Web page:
Of Atalanta. And I, last, thy son,
Or if not thine, the child of evil Fate,
Yet known as thine, I lead the Argive host
Undaunted, against Thebes. And all of us,
By these thy children, and thy life, my father,
With one accord entreat thee, and implore
To let thy mood of wrath give way to him
Who stands before thee, hastening to chastise
The brother who deprived me of my home,
And robbed me of my country. This we ask,1330
For if there be aught true in oracles,
They say the side thou cleavest to will win;
Wherefore, by all the fountains of thy home,
And all thy household Gods, I pray thee yield.
Poor and in exile we, in exile thou,
And thou and I, the same ill fortune sharing,
Live, hangers-on on others, while, alas!
The despot lord at home, in pride of state
Mocks at us both; but I, if thou wilt join
Thy mind with mine, will scatter all his might,1340
Without much waste of trouble or of time,
And so will bring thee to thy home once more,
Stablish myself, and cast him out by force.
And this, if thou consent, 'tis mine to boast:
Without thee I've no strength to save myself.

Chor. For his sake, Œdipus, who sent him here,
Send the man back, with answer as seems fit.

Œdip. Were it not so, my friends, that he who rules
This land had sent him, Theseus, asking me
To let him hear my words, no voice of mine1350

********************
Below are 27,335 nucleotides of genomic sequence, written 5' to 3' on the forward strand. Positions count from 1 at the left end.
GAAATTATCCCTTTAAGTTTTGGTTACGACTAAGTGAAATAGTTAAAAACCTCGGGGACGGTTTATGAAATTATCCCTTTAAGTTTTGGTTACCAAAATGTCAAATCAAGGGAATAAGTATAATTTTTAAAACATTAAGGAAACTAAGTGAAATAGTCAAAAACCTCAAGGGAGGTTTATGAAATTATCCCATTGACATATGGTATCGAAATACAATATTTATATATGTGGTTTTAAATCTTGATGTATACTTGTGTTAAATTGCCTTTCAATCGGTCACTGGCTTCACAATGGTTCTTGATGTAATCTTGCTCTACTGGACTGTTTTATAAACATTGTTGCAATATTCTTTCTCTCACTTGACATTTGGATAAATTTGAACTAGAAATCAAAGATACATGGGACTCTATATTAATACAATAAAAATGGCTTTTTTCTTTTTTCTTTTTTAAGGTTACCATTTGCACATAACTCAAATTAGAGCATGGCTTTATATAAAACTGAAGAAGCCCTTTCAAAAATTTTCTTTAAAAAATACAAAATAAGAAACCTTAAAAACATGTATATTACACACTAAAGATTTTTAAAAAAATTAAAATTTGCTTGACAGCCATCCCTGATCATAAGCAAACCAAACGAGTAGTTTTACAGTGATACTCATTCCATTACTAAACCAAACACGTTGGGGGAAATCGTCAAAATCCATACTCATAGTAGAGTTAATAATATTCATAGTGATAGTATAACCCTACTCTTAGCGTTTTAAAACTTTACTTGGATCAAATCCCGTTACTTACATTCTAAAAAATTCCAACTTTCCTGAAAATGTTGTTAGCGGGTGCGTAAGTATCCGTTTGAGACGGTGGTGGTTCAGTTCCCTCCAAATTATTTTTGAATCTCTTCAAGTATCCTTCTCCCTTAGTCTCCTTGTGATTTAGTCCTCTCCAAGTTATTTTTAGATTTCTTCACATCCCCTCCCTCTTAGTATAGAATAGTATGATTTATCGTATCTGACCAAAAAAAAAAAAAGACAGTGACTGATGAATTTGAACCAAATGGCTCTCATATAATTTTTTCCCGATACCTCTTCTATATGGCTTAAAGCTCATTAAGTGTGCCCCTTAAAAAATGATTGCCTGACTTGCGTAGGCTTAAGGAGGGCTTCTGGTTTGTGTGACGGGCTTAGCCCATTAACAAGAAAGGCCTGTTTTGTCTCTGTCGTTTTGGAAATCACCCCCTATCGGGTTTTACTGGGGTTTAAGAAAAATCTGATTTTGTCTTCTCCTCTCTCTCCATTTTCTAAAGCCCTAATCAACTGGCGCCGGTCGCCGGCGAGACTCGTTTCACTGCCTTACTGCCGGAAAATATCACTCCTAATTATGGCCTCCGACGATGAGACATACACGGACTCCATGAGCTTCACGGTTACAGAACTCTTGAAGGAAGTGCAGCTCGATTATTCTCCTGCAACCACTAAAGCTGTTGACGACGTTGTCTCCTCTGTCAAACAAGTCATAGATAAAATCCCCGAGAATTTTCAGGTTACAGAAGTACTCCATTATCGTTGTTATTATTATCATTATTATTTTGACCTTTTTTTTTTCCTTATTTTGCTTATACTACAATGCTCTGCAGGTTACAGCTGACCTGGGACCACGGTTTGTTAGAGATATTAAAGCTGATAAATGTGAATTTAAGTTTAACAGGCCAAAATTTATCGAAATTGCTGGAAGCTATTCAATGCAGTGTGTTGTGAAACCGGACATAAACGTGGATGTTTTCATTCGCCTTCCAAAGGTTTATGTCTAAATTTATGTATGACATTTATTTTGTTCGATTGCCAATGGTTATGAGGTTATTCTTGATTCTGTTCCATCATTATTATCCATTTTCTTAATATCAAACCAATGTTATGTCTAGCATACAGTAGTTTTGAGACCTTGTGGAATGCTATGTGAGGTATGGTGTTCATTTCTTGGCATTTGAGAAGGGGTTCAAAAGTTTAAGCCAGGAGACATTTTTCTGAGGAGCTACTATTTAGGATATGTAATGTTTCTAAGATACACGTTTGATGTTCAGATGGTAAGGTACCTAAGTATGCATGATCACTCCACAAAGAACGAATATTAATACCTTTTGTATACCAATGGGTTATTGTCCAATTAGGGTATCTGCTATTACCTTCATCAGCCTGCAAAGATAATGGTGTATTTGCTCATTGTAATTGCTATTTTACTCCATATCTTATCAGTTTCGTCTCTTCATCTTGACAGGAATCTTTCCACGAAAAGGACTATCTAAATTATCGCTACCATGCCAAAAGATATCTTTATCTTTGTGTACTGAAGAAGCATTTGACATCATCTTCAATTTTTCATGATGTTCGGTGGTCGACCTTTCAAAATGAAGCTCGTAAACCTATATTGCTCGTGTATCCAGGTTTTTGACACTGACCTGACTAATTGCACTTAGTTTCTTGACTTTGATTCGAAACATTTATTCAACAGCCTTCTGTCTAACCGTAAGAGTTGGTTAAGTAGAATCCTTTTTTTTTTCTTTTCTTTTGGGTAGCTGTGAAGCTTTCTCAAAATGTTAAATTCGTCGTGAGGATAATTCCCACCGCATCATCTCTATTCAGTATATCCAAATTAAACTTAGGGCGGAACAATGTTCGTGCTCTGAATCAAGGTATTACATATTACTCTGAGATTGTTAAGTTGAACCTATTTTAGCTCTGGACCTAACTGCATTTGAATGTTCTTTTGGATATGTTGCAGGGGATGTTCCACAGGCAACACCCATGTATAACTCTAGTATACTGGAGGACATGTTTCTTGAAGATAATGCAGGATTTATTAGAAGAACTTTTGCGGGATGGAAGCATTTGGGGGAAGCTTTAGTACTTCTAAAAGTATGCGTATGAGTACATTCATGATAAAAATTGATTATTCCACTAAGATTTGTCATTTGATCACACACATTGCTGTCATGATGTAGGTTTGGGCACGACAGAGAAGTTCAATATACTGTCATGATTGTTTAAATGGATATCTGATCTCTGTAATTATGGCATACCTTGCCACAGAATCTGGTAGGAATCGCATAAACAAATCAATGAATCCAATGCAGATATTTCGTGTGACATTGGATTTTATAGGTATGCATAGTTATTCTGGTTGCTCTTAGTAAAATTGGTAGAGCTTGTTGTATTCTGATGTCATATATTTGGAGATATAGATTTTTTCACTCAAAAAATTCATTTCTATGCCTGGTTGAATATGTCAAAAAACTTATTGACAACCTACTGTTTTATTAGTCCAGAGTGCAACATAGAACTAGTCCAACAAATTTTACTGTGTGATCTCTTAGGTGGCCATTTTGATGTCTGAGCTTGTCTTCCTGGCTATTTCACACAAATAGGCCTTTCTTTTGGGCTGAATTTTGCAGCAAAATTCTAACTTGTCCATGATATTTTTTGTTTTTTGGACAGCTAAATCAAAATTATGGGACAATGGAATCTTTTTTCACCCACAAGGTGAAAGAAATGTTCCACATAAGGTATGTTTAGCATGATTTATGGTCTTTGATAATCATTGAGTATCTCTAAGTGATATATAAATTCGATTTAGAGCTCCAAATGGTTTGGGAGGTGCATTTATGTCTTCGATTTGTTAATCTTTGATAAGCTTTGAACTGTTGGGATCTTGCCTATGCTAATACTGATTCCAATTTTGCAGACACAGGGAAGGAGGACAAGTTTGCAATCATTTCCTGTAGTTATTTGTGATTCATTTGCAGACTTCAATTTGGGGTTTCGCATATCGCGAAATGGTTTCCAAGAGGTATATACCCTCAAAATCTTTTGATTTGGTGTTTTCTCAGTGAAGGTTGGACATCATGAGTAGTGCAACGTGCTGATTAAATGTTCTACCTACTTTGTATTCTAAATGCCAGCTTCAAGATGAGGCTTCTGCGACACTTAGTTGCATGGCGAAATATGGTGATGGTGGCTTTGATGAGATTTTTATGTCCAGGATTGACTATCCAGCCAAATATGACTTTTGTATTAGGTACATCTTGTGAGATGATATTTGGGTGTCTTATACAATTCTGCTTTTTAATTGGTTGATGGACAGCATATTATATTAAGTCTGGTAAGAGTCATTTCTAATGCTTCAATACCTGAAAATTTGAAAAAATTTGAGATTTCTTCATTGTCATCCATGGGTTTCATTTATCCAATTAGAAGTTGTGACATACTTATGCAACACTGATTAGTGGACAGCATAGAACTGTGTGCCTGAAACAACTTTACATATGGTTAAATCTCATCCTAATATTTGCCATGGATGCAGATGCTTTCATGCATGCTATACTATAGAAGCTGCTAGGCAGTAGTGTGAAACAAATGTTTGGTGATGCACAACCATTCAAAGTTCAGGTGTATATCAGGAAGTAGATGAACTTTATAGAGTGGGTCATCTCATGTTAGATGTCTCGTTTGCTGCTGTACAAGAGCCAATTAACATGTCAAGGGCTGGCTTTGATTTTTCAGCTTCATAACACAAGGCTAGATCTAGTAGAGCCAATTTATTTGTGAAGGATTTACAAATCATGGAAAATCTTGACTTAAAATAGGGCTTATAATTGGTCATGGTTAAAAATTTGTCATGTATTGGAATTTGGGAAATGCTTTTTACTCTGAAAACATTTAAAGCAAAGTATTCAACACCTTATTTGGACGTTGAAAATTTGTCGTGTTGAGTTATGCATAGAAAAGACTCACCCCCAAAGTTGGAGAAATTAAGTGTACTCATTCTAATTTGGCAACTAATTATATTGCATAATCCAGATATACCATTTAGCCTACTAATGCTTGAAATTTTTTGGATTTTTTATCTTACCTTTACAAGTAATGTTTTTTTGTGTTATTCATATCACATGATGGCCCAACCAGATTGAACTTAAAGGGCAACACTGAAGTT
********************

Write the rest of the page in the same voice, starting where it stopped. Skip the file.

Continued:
His ears had heard. But now he shall go forth
Gaining his end, and hearing words from me
Which never shall bring gladness to his life.
For thou, thou vile one, having in thy hands
The thrones and sceptre which thy brother has,
Who rules in Thebes, did'st drive thy father forth,
And mad'st him homeless, wearing weeds like these,
Which now thou weep'st to look on, when in grief
Like mine thou too art fallen. These are things
I may not weep for: I must bear them still,1360
While life lasts, counting thee my murderer;
For thou wast he who plunged me in this woe;
Thou drov'st me into exile; by thy deed,
A wanderer through the world, I beg my bread,
And had I not these girls to care for me,
That too would fail, for aught that thou would'st do.
But now they save my life; they tend on me;
No women they, but men in will to toil:
But ye are not my sons; I own ye not.
As yet the God forbears to look on thee,1370